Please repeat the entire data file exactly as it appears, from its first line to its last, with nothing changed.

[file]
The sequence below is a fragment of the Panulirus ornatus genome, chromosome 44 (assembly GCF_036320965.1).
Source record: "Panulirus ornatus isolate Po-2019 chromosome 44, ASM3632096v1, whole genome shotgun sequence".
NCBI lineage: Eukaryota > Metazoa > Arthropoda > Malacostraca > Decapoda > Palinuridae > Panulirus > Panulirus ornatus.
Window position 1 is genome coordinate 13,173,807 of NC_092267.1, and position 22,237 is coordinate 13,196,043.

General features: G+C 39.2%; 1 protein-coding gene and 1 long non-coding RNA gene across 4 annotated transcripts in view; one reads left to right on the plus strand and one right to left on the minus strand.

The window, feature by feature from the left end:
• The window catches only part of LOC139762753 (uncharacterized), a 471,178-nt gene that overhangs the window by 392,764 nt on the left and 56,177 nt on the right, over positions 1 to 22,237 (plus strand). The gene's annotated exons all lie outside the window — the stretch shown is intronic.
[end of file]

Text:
The sequence below is a fragment of the Panulirus ornatus genome, chromosome 44 (assembly GCF_036320965.1).
Source record: "Panulirus ornatus isolate Po-2019 chromosome 44, ASM3632096v1, whole genome shotgun sequence".
NCBI lineage: Eukaryota > Metazoa > Arthropoda > Malacostraca > Decapoda > Palinuridae > Panulirus > Panulirus ornatus.
Window position 1 is genome coordinate 13,173,807 of NC_092267.1, and position 22,237 is coordinate 13,196,043.

General features: G+C 39.2%; 1 protein-coding gene and 1 long non-coding RNA gene across 4 annotated transcripts in view; one reads left to right on the plus strand and one right to left on the minus strand.

The window, feature by feature from the left end:
• The window catches only part of LOC139762753 (uncharacterized), a 471,178-nt gene that overhangs the window by 392,764 nt on the left and 56,177 nt on the right, over positions 1 to 22,237 (plus strand). The gene's annotated exons all lie outside the window — the stretch shown is intronic.